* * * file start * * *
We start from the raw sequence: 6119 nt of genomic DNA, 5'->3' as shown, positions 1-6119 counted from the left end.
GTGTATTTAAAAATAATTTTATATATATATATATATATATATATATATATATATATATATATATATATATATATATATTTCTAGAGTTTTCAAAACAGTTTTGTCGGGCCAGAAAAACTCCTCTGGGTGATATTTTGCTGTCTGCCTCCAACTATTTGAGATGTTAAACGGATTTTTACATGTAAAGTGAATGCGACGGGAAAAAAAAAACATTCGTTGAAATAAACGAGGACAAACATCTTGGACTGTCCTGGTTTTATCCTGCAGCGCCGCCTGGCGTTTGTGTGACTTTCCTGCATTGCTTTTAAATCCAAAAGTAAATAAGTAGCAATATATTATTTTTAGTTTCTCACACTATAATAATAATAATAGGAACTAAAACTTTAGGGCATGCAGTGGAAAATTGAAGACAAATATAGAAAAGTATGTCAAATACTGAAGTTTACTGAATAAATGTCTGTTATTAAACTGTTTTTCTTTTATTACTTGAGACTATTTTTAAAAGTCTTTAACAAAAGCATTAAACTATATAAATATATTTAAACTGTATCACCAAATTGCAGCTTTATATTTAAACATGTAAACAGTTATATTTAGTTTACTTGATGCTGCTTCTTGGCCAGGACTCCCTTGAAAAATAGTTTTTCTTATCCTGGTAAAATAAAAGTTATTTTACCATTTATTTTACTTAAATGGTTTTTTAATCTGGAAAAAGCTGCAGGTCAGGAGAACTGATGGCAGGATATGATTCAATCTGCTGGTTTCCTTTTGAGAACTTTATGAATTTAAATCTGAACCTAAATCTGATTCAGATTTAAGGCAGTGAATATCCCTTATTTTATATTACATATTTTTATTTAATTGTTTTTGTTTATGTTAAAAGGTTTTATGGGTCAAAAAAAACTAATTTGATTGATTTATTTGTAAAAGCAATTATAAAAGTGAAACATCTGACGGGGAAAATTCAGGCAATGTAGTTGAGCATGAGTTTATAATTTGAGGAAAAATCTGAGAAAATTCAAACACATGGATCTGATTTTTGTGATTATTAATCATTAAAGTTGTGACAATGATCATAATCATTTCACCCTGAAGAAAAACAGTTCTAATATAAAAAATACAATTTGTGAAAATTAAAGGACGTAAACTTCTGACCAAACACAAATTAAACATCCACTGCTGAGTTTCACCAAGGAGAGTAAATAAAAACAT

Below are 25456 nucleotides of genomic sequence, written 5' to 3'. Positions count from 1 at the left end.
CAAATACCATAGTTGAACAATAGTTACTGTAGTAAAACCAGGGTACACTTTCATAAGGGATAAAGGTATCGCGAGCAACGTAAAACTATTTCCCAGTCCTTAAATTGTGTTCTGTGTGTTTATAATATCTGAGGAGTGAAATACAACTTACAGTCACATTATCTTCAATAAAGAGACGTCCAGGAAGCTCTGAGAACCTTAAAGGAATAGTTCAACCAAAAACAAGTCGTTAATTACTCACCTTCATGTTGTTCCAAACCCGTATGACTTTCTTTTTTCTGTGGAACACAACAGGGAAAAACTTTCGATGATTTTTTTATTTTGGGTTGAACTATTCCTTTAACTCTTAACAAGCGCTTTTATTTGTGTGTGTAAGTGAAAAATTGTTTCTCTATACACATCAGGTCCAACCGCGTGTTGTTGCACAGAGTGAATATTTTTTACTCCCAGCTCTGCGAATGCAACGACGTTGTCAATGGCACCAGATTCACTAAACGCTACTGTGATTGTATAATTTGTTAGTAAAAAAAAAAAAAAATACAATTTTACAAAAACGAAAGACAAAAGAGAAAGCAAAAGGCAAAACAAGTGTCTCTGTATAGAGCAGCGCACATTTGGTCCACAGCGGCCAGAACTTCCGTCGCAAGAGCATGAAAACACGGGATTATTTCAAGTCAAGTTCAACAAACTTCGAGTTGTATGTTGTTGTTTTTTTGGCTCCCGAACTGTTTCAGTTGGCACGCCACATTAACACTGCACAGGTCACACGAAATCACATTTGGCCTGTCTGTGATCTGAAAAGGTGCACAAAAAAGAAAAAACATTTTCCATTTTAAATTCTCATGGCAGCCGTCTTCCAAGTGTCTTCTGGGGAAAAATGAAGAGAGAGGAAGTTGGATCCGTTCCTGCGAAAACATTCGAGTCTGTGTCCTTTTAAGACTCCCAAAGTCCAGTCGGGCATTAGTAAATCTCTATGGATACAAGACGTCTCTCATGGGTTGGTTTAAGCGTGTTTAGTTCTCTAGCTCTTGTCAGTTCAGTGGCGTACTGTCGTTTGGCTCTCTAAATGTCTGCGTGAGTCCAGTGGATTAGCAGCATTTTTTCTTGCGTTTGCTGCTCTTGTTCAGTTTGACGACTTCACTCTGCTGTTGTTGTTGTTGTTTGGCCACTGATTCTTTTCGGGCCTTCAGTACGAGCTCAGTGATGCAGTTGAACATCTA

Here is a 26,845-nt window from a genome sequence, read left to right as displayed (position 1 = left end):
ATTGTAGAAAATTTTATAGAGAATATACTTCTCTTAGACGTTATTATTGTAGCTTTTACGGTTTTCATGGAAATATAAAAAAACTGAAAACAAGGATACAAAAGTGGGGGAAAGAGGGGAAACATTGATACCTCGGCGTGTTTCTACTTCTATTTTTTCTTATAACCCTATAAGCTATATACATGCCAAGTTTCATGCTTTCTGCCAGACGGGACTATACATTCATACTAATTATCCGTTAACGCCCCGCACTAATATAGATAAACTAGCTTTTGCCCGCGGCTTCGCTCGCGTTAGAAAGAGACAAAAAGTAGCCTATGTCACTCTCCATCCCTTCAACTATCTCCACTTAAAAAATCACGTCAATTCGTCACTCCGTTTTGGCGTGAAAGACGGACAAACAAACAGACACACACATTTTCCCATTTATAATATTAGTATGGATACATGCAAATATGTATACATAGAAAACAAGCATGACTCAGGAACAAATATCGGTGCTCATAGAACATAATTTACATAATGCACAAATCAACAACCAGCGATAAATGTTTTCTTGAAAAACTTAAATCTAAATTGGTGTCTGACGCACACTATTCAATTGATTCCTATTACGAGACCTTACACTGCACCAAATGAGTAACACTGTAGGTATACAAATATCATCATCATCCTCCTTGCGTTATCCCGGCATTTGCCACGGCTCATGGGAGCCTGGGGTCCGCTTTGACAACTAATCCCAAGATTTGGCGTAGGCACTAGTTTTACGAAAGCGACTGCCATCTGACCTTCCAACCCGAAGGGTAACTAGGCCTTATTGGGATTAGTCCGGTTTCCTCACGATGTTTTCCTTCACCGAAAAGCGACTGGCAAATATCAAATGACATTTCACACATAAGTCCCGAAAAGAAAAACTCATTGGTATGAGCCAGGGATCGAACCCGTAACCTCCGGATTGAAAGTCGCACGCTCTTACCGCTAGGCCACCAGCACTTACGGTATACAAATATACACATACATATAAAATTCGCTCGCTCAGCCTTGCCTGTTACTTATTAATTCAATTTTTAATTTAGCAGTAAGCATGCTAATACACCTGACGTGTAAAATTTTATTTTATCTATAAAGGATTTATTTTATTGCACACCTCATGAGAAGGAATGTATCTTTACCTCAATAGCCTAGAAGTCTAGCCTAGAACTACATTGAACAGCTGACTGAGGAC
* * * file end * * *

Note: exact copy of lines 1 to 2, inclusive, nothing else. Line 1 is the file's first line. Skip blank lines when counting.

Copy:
We start from the raw sequence: 6119 nt of genomic DNA, 5'->3' as shown, positions 1-6119 counted from the left end.
GTGTATTTAAAAATAATTTTATATATATATATATATATATATATATATATATATATATATATATATATATATATATATTTCTAGAGTTTTCAAAACAGTTTTGTCGGGCCAGAAAAACTCCTCTGGGTGATATTTTGCTGTCTGCCTCCAACTATTTGAGATGTTAAACGGATTTTTACATGTAAAGTGAATGCGACGGGAAAAAAAAAACATTCGTTGAAATAAACGAGGACAAACATCTTGGACTGTCCTGGTTTTATCCTGCAGCGCCGCCTGGCGTTTGTGTGACTTTCCTGCATTGCTTTTAAATCCAAAAGTAAATAAGTAGCAATATATTATTTTTAGTTTCTCACACTATAATAATAATAATAGGAACTAAAACTTTAGGGCATGCAGTGGAAAATTGAAGACAAATATAGAAAAGTATGTCAAATACTGAAGTTTACTGAATAAATGTCTGTTATTAAACTGTTTTTCTTTTATTACTTGAGACTATTTTTAAAAGTCTTTAACAAAAGCATTAAACTATATAAATATATTTAAACTGTATCACCAAATTGCAGCTTTATATTTAAACATGTAAACAGTTATATTTAGTTTACTTGATGCTGCTTCTTGGCCAGGACTCCCTTGAAAAATAGTTTTTCTTATCCTGGTAAAATAAAAGTTATTTTACCATTTATTTTACTTAAATGGTTTTTTAATCTGGAAAAAGCTGCAGGTCAGGAGAACTGATGGCAGGATATGATTCAATCTGCTGGTTTCCTTTTGAGAACTTTATGAATTTAAATCTGAACCTAAATCTGATTCAGATTTAAGGCAGTGAATATCCCTTATTTTATATTACATATTTTTATTTAATTGTTTTTGTTTATGTTAAAAGGTTTTATGGGTCAAAAAAAACTAATTTGATTGATTTATTTGTAAAAGCAATTATAAAAGTGAAACATCTGACGGGGAAAATTCAGGCAATGTAGTTGAGCATGAGTTTATAATTTGAGGAAAAATCTGAGAAAATTCAAACACATGGATCTGATTTTTGTGATTATTAATCATTAAAGTTGTGACAATGATCATAATCATTTCACCCTGAAGAAAAACAGTTCTAATATAAAAAATACAATTTGTGAAAATTAAAGGACGTAAACTTCTGACCAAACACAAATTAAACATCCACTGCTGAGTTTCACCAAGGAGAGTAAATAAAAACAT